George Levy wrote:
> The scientist could prove that he is not alone by invoking the principle
> of sufficient reason: nothing is arbitrary and exist with no reason. If
> something exists in a particular arbitrary way (himself) with no reason
> for him to be in that particular way, then all other alternatives of him
> must also exist (the Plenitude). Hence he is not alone. Solipsism is dead.

This used to be an argument against the principle of sufficent reason.

1) If there is a sufficient reason for everyting, everything should
exist at once.
2) Everything doesn't exist at once.
3) Therefore there is not a sufficient reason for eveything.

But in fact Sufficient Reason is overkill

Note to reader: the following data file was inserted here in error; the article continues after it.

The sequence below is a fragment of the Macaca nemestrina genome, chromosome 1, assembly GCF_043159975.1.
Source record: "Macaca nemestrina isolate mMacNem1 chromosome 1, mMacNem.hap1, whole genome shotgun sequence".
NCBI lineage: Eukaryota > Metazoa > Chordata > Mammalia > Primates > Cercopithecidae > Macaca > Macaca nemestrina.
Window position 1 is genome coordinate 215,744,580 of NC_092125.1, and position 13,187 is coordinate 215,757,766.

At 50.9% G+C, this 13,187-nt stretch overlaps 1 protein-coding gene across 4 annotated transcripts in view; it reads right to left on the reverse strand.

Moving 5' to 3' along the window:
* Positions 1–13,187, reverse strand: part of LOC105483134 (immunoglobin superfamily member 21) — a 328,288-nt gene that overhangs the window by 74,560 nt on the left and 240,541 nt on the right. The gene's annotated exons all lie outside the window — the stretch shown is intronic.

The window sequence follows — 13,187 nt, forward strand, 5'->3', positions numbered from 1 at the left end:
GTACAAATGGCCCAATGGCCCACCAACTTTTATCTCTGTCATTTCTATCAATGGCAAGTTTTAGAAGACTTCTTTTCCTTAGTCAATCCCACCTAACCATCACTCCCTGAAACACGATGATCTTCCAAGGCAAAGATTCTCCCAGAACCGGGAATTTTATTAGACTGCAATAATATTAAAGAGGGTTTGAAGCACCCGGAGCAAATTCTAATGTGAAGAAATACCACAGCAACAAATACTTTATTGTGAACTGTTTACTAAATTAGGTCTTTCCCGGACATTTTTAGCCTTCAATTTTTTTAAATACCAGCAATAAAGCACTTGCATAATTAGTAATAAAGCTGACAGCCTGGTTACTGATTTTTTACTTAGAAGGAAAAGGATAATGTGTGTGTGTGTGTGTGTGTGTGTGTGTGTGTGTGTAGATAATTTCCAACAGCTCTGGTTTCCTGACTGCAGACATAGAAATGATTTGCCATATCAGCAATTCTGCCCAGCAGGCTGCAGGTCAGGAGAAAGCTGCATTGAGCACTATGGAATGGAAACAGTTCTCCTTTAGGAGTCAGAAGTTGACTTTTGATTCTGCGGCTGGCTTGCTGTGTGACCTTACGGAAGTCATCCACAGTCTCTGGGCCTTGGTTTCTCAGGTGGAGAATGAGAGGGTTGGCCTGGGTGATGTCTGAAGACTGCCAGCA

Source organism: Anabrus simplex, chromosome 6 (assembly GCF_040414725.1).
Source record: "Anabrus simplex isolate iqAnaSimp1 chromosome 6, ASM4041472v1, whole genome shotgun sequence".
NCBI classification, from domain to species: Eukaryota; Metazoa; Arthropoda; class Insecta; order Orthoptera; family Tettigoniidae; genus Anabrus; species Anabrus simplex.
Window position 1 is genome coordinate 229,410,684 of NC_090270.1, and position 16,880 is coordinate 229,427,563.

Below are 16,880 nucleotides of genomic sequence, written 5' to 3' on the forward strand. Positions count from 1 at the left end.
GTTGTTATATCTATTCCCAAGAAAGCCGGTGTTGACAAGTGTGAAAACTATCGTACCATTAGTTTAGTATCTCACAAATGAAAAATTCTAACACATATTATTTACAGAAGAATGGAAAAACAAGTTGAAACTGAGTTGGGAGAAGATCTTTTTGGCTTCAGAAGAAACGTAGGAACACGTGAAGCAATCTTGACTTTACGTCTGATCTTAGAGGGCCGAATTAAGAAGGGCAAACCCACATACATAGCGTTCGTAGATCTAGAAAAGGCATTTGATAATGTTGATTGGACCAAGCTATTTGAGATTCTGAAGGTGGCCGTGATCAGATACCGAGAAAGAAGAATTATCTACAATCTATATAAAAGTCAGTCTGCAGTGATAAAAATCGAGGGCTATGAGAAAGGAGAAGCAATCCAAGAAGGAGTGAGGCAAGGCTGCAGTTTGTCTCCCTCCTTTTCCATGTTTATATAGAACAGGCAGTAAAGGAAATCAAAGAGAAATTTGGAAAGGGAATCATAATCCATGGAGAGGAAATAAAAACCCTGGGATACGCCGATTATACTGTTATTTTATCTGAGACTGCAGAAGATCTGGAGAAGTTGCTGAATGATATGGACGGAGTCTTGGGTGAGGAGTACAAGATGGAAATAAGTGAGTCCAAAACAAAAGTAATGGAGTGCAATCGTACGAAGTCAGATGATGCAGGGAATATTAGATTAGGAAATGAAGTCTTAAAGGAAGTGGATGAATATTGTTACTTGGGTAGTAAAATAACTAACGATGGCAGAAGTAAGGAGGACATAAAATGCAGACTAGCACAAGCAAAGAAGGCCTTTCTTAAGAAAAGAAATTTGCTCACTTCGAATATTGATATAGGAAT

to refute solipsism. The solipsist cannot
find any reason for his future expereince, let
alone a sufficient reason. Casuality. as
Hume reminds us. is not visible as such, and
the Solipsist believes in only what he sees,
so the solipsist cannot believe in reasons or
causes.

Solipsism is only irrefutable inasmuch as the solipsist
claims that an external world cannot be proved with *certainty*.

But science has always been more concerned with explanation
than certainty, so it has never been solipsistic.


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